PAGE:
# Augmented Reality

The challenge now is to provide object recognition and tracking in uncontrolled conditions, using models of the scene objects to be tracked. This would allow a much more robust tracking, even if the objects are partially occluded, which might be of interest for instance in medical imaging applications.
Indeed, in Gradiant we are currently working on several computer vision projects for mobile devices that could mean a first step towards breaking the limitations of these devices with regard to augmented reality applications.

Layar application. Source: hagoclic.lavanguardia.com

Augmented reality is a term that refers to the integration of elements in a real environment with other computer-generated ones, creating an “enriched” representation of reality. The essential feature of augmented reality is the ability to integrate virtual information within a real scene in a realistic and intuitive manner, in real time. The most widespread practical application of augmented reality is the overlay of text and synthetic images on a real image captured by a camera. For example, it would be possible to focus with a phone camera to a particular monument and get on its display all relevant information related to that monument superimposed on the image captured by the camera.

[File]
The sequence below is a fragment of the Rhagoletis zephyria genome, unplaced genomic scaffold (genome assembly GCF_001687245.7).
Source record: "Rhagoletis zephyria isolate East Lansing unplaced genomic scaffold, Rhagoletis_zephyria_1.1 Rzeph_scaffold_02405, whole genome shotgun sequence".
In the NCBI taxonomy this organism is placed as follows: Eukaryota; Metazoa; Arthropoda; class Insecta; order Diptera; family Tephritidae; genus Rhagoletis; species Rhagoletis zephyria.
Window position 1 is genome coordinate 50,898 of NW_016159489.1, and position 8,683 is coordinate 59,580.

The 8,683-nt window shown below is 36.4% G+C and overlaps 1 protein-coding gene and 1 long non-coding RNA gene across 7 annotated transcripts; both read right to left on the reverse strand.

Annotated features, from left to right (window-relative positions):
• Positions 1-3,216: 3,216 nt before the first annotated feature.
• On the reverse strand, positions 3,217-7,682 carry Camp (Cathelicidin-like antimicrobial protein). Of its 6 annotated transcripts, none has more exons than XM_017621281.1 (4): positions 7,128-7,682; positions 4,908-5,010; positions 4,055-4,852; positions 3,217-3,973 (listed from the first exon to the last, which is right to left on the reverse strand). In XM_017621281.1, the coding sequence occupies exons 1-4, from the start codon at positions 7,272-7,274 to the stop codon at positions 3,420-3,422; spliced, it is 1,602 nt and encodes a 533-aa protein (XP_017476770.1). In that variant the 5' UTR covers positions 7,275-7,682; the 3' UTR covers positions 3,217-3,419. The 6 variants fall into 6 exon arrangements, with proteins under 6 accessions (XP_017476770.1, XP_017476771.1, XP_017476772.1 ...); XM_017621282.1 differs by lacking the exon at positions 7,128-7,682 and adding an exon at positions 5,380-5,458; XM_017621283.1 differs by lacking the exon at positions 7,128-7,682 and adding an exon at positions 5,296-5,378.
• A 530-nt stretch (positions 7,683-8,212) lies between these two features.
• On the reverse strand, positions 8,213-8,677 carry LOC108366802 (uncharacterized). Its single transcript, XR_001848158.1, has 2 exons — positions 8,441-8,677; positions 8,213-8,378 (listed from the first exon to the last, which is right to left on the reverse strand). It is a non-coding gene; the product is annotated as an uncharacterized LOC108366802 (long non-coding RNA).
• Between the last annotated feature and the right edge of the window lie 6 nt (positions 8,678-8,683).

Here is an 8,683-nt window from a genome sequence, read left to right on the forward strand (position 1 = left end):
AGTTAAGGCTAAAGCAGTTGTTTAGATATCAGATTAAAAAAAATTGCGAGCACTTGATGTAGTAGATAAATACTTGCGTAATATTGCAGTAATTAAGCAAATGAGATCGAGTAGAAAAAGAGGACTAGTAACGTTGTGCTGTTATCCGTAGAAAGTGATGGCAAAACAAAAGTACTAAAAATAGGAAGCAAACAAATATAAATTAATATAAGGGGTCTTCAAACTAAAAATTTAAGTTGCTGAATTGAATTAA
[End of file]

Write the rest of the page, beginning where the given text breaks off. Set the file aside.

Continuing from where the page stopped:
The market for augmented reality applications on mobile devices is experiencing a breakthrough. According to a report created by Juniper Research, total annual revenues from AR-enabled apps will reach $732 million in 2014, up from less than$2 million in 2010. Such a major growth is related to the increasing presence and processing power of the so-called “smartphones.”
Today’s most popular augmented reality mobile applications are Layar (www.layar.com) and Wikitude (www.wikitude.org), but they still have a limited functionality, as they only use information received through the phone’s positioning sensors: GPS and digital compass. This is mainly due to the limited computational power of the devices for which they were designed.

Fiduciary marks used in augmented reality. Source: www.flickr.com/photos/tweenina

The challenge now is to provide object recognition and tracking in uncontrolled conditions, using models of the scene objects to be tracked. This would allow a much more robust tracking, even if the objects are partially occluded, which might be of interest for instance in medical imaging applications.
Indeed, in Gradiant we are currently working on several computer vision projects for mobile devices that could mean a first step towards breaking the limitations of these devices with regard to augmented reality applications.

Reconocimiento de caras en dispositivos móviles. Fuente: Gradiant.